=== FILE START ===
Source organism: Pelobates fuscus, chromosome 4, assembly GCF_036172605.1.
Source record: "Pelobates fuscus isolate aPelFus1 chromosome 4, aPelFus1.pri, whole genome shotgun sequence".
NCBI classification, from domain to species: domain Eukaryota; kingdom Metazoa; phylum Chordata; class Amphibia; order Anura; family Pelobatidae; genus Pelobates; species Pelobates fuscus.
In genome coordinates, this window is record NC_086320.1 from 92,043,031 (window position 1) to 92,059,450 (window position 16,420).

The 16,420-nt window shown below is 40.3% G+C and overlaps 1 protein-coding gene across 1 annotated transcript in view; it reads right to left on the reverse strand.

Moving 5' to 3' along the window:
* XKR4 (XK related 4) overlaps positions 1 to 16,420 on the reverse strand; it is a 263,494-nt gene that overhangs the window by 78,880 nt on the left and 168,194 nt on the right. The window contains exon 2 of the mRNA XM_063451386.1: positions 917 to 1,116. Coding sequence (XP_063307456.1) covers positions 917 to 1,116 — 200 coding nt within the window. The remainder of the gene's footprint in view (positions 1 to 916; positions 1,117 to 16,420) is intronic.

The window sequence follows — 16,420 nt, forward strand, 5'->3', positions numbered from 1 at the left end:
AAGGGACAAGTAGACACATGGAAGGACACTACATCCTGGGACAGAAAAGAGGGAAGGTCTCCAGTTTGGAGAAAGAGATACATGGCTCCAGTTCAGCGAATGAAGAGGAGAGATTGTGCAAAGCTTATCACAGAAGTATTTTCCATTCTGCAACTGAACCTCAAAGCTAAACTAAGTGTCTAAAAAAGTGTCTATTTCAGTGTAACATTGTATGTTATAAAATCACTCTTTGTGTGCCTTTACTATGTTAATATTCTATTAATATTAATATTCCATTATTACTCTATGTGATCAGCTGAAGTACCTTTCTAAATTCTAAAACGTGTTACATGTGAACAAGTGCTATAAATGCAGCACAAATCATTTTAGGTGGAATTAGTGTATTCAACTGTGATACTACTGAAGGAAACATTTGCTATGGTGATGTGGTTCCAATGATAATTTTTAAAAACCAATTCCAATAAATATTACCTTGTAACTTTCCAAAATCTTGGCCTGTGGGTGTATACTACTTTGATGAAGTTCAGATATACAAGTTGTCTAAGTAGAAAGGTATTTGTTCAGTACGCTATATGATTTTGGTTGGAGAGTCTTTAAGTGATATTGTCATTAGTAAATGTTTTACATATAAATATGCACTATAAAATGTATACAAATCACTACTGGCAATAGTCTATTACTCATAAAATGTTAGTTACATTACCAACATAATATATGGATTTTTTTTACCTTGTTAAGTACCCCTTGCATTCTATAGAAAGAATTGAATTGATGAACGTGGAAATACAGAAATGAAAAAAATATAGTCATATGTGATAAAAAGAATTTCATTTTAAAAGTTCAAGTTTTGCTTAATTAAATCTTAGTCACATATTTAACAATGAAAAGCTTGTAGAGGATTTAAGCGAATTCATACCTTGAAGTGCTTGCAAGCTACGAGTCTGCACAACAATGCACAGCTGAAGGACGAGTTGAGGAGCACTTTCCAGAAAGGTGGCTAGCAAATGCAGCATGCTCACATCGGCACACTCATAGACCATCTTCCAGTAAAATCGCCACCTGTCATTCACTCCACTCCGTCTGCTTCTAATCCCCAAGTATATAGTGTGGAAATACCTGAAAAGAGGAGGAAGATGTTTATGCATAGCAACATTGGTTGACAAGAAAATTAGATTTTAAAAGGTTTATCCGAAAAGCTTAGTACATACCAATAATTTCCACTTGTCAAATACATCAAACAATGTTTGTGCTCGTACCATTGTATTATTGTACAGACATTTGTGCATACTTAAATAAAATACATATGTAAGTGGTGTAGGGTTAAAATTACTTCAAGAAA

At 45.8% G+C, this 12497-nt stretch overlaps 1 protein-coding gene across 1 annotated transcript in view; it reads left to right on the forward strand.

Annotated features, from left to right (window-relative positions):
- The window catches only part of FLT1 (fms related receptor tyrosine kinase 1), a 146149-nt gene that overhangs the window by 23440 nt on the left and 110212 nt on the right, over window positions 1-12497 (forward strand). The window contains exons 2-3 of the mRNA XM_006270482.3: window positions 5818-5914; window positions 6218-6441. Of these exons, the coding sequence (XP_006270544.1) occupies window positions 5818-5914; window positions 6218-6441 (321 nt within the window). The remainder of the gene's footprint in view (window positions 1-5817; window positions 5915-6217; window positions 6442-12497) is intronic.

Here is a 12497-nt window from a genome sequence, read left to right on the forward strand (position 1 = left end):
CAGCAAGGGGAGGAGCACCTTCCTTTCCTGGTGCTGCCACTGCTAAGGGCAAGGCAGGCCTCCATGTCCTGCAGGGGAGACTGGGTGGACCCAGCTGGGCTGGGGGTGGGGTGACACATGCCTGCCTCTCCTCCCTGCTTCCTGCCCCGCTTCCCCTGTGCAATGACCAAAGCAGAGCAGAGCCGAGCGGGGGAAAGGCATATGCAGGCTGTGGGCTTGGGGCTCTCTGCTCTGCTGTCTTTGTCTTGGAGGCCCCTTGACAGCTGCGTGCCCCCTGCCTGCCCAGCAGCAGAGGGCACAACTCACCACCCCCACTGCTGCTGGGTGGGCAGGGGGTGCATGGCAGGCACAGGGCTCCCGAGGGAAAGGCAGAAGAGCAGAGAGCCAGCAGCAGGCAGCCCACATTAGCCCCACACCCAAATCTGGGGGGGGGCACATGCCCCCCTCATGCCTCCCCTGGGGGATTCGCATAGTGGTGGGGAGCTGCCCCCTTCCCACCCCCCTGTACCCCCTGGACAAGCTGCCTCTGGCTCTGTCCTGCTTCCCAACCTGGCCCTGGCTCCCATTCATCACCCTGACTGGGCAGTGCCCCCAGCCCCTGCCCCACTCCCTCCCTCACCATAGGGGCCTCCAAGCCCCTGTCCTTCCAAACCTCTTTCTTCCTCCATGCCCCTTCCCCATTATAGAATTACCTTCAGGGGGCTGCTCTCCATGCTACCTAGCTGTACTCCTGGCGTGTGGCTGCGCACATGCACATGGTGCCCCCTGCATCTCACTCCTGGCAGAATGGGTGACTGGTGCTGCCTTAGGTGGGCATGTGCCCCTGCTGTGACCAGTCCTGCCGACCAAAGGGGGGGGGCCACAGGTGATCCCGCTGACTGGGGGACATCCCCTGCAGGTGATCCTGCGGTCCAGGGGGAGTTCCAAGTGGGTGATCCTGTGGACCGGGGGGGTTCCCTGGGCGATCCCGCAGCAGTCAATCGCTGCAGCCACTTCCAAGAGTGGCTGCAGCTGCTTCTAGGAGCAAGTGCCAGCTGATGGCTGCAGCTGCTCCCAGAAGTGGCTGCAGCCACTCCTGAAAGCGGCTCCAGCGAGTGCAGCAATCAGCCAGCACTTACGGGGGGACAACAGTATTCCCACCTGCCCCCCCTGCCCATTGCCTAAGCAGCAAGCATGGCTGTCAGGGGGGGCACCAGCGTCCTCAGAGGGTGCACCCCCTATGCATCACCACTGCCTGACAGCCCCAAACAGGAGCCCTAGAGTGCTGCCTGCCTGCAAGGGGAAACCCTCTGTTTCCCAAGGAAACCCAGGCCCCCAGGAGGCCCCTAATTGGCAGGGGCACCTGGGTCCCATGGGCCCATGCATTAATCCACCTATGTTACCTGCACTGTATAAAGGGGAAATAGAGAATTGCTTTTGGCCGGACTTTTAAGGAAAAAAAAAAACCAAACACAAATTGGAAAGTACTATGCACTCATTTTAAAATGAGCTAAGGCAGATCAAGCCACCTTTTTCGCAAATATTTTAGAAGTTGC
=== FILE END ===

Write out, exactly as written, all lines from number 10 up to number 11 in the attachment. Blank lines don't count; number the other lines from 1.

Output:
At 45.8% G+C, this 12497-nt stretch overlaps 1 protein-coding gene across 1 annotated transcript in view; it reads left to right on the forward strand.

Annotated features, from left to right (window-relative positions):